When an EMT arrives on the scene of an accident, he first surveys the scene. Sometimes he has to treat minor wounds and sometimes he has to tend to unconscious victims. Breathing? Check. Pulse? Check. Ok, at least they’re alive, right? A person does not always have to look the most lively to be considered living.
Then again, a person doesn’t have to be decomposing in a casket to be dead.
Let me explain. We’ve all probably at least heard Philippians 1:21: “For to me to live is Christ and to die is gain.” And some of you even understood it when you first heard it. Sadly, it took me until this summer to get anything out of this scripture. Context is everything. Immediately following this famous verse, Paul conveniently elaborates:
“If I am to live in the flesh, that means fruitful labor for me…My desire is to depart and be with Christ, for that is far better.”
Good stuff, Paul. I think we can all agree that “to die is gain.” It would be easier and more pleasant for any Christian to go be with Jesus than to stay here. If you disagree, I challenge you to leg wrestle over it. Earth presently offers deception, pain, tears and imperfection. If, however, we die, we are freed from this world, made new in the presence of Holy Himself. I don’t claim to know all the ins and outs of eternity, but what I can tell you is that suffering is not a thing once we get past mortality.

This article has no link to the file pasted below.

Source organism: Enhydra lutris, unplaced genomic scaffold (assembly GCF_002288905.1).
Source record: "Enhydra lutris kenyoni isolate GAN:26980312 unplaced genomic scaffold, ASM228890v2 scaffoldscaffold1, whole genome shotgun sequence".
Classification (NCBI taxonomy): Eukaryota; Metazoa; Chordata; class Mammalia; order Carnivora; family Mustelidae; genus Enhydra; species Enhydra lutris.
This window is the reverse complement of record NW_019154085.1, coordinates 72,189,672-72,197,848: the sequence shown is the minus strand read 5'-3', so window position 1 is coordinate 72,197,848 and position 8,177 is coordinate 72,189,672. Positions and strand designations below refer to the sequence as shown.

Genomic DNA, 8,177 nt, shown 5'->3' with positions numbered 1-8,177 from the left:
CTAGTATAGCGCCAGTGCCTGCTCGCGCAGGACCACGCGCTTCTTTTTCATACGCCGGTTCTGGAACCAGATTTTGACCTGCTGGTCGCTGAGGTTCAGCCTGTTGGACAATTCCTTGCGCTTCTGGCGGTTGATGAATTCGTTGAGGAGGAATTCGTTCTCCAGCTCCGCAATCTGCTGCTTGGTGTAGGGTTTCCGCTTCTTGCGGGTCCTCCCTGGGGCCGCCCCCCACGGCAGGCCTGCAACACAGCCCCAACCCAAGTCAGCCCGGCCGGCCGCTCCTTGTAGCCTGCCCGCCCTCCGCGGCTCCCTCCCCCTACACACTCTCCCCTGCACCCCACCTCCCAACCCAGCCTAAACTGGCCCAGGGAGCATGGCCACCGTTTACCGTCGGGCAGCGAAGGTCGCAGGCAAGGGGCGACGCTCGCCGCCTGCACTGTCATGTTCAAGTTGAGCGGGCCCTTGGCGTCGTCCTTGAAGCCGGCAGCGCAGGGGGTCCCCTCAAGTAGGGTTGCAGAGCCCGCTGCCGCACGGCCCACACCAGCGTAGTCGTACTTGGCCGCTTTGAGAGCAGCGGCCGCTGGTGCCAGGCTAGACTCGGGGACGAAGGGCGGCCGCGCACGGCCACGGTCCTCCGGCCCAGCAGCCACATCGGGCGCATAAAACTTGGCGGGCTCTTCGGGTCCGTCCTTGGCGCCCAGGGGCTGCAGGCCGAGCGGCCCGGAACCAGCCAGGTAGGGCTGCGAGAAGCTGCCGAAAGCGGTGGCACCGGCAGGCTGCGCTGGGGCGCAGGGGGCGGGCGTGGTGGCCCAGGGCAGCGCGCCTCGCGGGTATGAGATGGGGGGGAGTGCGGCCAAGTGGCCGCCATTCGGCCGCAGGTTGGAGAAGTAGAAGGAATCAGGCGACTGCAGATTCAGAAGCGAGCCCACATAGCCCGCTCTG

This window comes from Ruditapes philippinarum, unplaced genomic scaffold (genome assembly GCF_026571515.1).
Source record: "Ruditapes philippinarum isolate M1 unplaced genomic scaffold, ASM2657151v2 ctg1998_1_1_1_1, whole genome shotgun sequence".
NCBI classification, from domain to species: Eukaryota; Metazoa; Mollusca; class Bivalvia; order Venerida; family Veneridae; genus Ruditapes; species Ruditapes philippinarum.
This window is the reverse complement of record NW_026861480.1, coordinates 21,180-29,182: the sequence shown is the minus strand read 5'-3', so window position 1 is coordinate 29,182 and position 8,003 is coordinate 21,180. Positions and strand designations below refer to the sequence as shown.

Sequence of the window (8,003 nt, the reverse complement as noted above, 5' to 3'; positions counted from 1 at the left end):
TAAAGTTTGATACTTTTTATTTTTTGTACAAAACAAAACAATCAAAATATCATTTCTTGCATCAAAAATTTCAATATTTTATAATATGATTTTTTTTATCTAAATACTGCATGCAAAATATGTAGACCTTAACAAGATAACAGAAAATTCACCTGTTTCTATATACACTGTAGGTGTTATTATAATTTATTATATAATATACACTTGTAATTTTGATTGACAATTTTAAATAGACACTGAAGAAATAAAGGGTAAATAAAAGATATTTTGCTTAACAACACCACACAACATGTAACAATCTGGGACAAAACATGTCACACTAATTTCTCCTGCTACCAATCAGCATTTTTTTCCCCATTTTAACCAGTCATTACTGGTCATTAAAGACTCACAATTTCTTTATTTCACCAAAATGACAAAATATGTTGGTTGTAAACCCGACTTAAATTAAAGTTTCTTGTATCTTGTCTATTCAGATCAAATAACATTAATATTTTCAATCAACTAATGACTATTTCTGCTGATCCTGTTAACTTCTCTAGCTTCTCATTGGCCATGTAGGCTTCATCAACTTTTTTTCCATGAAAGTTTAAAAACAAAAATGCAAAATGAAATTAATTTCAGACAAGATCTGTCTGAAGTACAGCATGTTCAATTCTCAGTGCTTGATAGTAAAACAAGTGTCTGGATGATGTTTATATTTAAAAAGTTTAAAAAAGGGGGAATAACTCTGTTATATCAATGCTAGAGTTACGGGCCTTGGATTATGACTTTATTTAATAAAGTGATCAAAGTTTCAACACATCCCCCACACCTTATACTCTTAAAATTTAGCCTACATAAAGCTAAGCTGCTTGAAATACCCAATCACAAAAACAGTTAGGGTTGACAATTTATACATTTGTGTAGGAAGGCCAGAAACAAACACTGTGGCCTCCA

I want to camp out on living. What does “to live is Christ” mean? Well, what does it mean to say “fire is hot”? It means that fire is hot. Heat is a defining attribute of fire. Fire and hot are inseparable. If something looks and behaves like fire, yet is not hot, it cannot be fire. In the same way, Paul literally equates life with serving Christ. The two are tantamount. If your life is not marked by “fruitful labor” for Christ, you are, by definition, not living.
I am not questioning the salvation of those who are not bearing fruit. That is not my responsibility, but those failing to bear fruit should be warned that they are not living the abundant life that Christ came to give them. We have the choice daily to either serve Christ or serve self. One of these is defined as true living, while the other is inglorious waste. I aim to admonish those who faithfully labor for the former and challenge those who cling to the latter.
Micah Kinard of Oh, Sleeper puts it beautifully in one of the band’s songs: “if death is victory, how afraid of life can we be?” Kinard, as well as Paul, acknowledges here that going to be with the Lord would be a victory, but he also recognizes that we are called to fearless, fruitful service while we’re here. Choose life.